Gaw - of Ragbag and The Dabbler - brightened my day yesterday by sending me this lovely account of an early spring walk in Bow Cemetery - a place I didn't even know existed, but which I clearly must visit; it even seems to have its own microclimate... Scroll down through those beautiful photographs of early flowers and lichened tombstones, and near the bottom is a Red Admiral basking on a broken stone - 'Sadly missed' indeed. I have yet to see a butterfly this year, and I have been missing them and yearning for their return more than ever. Partly this is because my recent bedside reading included Patrick Barkham's wonderful The Butterfly Isles (spoilt only by poor proof-reading and the odd lapse into journalese). This account of a summer, spring and autumn spent in search of all 59 butterfly species of the British Isles is suffused with love and enchantment, while also remarkably honest about the pains and tribulations of the quest. Some lepidopterists tick off all 59 species every year, as a kind of five-finger exercise, but their attitude seems more like that of the 'twitcher' than the true amateur - the butterfly lover. Barkham is most definitely a lover, and the enthusiasm is infectious. As is the frustration that goes with it as February continues grey and cold and butterflyless - so it was a joy to read of that glorious piece of butterfly magic in Bow cemetery.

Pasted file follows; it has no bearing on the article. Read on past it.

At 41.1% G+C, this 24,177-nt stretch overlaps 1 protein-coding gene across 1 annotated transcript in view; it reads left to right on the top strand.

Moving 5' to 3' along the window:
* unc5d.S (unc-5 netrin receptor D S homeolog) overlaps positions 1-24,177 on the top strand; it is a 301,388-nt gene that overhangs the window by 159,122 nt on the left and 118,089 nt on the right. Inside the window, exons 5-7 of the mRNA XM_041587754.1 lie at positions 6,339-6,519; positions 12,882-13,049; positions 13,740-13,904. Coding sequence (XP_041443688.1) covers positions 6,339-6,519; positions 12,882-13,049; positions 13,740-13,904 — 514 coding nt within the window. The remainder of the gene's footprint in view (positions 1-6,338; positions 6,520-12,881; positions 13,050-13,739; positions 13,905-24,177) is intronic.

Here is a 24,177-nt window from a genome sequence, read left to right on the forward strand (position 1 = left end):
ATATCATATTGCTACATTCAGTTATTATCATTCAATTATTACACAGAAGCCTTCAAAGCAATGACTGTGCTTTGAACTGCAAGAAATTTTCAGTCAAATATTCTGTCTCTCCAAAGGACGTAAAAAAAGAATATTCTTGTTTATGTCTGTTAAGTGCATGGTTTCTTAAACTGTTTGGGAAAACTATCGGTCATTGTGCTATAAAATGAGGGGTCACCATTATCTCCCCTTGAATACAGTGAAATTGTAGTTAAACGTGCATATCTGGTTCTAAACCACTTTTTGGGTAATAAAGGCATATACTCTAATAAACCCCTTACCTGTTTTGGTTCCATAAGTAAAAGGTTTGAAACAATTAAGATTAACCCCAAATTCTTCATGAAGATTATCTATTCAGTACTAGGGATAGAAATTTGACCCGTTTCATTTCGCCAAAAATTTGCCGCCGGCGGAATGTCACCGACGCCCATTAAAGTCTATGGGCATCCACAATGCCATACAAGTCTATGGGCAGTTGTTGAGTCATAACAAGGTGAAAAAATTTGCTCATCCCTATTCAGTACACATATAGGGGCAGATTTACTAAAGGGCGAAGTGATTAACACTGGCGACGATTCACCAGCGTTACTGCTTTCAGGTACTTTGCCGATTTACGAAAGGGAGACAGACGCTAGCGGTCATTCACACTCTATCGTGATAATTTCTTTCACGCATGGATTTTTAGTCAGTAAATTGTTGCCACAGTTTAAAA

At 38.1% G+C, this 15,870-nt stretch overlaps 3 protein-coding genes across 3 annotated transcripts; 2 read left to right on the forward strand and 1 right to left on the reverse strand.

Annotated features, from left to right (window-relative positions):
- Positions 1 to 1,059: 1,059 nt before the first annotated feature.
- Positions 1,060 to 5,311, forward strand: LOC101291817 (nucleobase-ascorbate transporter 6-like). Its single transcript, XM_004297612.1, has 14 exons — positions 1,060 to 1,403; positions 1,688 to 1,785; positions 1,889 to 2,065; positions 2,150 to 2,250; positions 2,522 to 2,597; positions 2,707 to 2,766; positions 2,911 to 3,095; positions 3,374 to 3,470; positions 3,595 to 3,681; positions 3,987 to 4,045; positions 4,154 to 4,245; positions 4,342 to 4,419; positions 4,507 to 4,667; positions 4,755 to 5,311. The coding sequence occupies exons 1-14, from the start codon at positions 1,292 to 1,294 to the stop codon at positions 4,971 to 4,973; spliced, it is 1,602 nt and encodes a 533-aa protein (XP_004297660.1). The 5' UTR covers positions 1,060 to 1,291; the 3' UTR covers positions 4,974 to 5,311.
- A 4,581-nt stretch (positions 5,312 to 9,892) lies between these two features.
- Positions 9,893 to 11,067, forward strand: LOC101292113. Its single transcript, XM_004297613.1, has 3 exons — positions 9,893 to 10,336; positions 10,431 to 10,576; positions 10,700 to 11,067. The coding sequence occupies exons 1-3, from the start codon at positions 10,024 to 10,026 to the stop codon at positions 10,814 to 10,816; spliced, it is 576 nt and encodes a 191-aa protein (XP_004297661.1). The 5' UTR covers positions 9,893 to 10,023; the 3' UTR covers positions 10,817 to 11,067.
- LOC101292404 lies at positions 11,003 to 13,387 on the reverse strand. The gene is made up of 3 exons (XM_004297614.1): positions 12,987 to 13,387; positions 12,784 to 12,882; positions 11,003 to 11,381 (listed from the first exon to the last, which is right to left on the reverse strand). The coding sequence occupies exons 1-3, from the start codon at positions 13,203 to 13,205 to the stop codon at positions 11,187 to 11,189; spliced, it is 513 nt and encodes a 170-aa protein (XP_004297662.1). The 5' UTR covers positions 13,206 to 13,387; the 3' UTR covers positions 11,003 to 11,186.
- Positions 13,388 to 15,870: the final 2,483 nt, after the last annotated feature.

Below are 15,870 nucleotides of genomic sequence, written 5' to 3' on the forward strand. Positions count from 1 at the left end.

Incidentally, the Red Admiral, a hibernator, now overwinters in large numbers and is seen by some lucky soul in every month of the year - indeed there was one recent year when it was seen somewhere in Britain on every day of the 365. My own most unexpected sighting was a few years ago, in a shop window in Lille in January. In the dazzling electric light, a fine Red Admiral was careering sleepily about, to the amazement of all. 'Alors - un papillon!'